The Defense Advanced Research Projects Agency has conducted field tests of an aircraft vehicle that can fly up to twenty times the speed of sound for nearly three minutes, the agency announced Friday.
The Pentagon’s research arm conducted the second flight test of its hypersonic technology vehicle on Aug. 11 2011.
The aircraft successfully flew up to Mach 20, but experienced a serious anomaly nine minutes into the flight.
DARPA said an independent engineering review board investigated the aircraft’s anomaly and found it was caused by a series of shocks during its flight.
The shocks prompted the autonomous system to enact a controlled descent into the ocean, DARPA said.
Acting Director Ken Gabriel said the vehicle recovered and continued on a controlled flight, exceeding 100 times what the vehicle was designed to withstand.
The HTV-2 flight 2 premature flight termination was most likely a result of aeroshell degradation, which activated the flight safety system.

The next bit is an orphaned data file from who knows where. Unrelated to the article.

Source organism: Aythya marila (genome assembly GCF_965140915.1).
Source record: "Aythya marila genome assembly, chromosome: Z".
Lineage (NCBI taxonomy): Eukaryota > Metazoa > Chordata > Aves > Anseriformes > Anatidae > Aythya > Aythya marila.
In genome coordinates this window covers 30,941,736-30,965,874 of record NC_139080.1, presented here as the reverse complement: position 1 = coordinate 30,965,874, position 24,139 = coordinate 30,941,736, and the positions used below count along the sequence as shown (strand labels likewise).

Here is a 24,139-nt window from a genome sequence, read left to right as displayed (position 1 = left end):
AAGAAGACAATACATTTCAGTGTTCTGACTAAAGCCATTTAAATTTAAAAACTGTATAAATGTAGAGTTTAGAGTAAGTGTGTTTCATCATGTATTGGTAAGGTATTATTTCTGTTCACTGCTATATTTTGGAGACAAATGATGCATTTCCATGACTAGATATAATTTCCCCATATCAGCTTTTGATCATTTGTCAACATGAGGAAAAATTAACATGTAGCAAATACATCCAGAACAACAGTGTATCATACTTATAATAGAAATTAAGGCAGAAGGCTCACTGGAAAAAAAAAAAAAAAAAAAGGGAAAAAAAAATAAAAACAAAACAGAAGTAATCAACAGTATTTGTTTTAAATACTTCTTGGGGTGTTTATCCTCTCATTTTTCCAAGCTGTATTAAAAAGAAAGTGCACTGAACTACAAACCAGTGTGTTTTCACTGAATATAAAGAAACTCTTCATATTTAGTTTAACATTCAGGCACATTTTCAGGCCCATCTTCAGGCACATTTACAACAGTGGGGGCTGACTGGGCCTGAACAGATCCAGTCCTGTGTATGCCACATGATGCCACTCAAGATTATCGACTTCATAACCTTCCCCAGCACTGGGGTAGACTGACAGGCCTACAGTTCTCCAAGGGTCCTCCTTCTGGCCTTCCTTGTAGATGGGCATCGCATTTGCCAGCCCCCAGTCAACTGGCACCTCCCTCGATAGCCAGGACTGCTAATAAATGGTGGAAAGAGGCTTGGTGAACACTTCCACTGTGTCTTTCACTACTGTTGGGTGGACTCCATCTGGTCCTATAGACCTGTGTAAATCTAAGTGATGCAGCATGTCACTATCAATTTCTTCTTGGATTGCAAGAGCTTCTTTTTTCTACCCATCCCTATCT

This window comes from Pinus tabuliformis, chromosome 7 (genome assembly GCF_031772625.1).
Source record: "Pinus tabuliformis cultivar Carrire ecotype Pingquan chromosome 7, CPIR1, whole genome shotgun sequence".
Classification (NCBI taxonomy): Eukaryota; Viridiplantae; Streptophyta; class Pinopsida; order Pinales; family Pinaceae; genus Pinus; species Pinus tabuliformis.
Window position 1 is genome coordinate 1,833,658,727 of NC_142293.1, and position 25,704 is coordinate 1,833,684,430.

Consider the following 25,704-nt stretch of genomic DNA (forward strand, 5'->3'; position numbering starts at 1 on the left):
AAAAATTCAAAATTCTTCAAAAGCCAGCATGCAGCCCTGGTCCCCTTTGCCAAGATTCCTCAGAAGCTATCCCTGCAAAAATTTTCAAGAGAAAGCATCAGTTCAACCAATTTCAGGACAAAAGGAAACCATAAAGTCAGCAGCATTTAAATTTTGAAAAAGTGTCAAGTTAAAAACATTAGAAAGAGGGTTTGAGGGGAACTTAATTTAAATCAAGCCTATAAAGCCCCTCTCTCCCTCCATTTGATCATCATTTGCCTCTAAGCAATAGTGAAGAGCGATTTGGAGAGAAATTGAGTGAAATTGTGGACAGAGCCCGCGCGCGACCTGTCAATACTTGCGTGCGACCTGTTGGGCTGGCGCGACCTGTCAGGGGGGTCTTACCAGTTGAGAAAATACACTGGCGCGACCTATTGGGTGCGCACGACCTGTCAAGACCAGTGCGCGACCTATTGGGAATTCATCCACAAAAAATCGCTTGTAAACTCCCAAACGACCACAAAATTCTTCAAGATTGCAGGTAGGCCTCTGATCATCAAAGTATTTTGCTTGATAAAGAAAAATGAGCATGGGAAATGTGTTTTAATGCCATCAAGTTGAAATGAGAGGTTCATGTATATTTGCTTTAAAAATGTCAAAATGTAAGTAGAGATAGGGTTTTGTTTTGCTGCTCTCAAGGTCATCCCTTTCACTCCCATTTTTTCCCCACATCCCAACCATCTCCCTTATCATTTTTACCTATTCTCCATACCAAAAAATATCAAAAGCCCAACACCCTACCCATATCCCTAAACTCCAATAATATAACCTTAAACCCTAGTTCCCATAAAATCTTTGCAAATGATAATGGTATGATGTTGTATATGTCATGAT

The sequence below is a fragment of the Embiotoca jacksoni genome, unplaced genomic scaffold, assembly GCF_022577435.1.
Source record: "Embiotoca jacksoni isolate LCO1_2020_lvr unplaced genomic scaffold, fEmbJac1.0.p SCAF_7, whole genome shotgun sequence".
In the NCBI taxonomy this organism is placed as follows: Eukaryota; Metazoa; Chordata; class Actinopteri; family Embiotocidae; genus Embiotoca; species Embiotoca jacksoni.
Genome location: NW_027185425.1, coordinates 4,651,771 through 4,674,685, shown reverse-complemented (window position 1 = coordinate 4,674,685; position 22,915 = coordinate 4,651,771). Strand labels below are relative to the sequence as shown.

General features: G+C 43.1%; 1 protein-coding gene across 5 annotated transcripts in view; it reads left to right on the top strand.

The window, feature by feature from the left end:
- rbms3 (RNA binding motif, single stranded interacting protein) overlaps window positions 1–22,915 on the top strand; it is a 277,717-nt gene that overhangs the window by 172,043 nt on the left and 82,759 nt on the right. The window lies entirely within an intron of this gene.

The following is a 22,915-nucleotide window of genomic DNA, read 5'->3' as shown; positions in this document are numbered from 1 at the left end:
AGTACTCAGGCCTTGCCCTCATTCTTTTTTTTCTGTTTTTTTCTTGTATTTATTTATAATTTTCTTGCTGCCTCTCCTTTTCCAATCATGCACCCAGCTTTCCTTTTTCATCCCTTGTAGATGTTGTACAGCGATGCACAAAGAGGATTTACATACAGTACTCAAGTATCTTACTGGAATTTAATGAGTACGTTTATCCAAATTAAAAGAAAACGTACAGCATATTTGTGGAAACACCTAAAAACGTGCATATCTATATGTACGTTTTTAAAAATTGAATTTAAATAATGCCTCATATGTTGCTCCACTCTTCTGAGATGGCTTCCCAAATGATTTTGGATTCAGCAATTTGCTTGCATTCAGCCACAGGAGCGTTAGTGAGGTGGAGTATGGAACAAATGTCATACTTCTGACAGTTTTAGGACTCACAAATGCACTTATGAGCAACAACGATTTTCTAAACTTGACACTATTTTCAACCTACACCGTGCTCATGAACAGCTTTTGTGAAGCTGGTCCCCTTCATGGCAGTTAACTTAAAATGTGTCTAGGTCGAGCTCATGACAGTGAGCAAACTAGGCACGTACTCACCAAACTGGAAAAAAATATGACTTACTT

The vehicle traveled nearly 13,000 miles per hour and the vehicle’s skin wore away during that time.
Air Force Maj. Chris Schulz, a DARPA program manager, said the second flight revealed knowledge about thermal-protective material properties.
Government and acedemic experts analyzed the flight data and concluded DAPRA should focus on advancing aerothermal structures for future hypersonic vehicles, he said.
The agency said the HVT-2 program will incorporate knowledge gained to improve outer shell models for developing vehicles capable of flying anywhere in the world in less than an hour.
The agency is additionally set to hold a robotics competition in order to expand robotics applications for disaster recovery.